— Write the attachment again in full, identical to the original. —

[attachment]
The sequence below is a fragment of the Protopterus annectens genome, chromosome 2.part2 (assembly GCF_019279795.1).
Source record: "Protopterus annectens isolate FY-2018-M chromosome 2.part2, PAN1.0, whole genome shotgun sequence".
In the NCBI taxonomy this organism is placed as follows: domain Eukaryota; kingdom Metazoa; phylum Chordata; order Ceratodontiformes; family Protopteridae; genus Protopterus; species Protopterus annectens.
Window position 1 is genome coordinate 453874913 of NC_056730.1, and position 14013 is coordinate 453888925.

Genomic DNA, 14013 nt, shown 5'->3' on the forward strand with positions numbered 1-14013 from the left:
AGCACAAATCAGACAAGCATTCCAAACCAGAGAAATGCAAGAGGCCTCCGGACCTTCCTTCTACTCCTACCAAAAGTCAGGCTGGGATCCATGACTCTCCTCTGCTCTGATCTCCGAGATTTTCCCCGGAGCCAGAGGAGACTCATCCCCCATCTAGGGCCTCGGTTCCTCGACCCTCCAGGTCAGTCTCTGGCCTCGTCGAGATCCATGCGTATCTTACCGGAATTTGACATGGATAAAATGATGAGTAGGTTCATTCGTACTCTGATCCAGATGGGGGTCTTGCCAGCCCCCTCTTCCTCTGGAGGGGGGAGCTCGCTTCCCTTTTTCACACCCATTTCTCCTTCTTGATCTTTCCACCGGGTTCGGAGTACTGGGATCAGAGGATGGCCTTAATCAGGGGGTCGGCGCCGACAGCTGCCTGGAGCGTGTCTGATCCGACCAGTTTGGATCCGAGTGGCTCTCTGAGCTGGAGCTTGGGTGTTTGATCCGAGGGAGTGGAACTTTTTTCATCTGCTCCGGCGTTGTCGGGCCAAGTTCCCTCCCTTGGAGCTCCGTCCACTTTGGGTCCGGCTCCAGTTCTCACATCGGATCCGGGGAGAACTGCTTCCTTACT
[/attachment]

The sequence below is a fragment of the Protopterus annectens genome, chromosome 2.part2 (assembly GCF_019279795.1).
Source record: "Protopterus annectens isolate FY-2018-M chromosome 2.part2, PAN1.0, whole genome shotgun sequence".
In the NCBI taxonomy this organism is placed as follows: domain Eukaryota; kingdom Metazoa; phylum Chordata; order Ceratodontiformes; family Protopteridae; genus Protopterus; species Protopterus annectens.
Window position 1 is genome coordinate 453874913 of NC_056730.1, and position 14013 is coordinate 453888925.

Genomic DNA, 14013 nt, shown 5'->3' on the forward strand with positions numbered 1-14013 from the left:
AGCACAAATCAGACAAGCATTCCAAACCAGAGAAATGCAAGAGGCCTCCGGACCTTCCTTCTACTCCTACCAAAAGTCAGGCTGGGATCCATGACTCTCCTCTGCTCTGATCTCCGAGATTTTCCCCGGAGCCAGAGGAGACTCATCCCCCATCTAGGGCCTCGGTTCCTCGACCCTCCAGGTCAGTCTCTGGCCTCGTCGAGATCCATGCGTATCTTACCGGAATTTGACATGGATAAAATGATGAGTAGGTTCATTCGTACTCTGATCCAGATGGGGGTCTTGCCAGCCCCCTCTTCCTCTGGAGGGGGGAGCTCGCTTCCCTTTTTCACACCCATTTCTCCTTCTTGATCTTTCCACCGGGTTCGGAGTACTGGGATCAGAGGATGGCCTTAATCAGGGGGTCGGCGCCGACAGCTGCCTGGAGCGTGTCTGATCCGACCAGTTTGGATCCGAGTGGCTCTCTGAGCTGGAGCTTGGGTGTTTGATCCGAGGGAGTGGAACTTTTTTCATCTGCTCCGGCGTTGTCGGGCCAAGTTCCCTCCCTTGGAGCTCCGTCCACTTTGGGTCCGGCTCCAGTTCTCACATCGGATCCGGGGAGAACTGCTTCCTTACT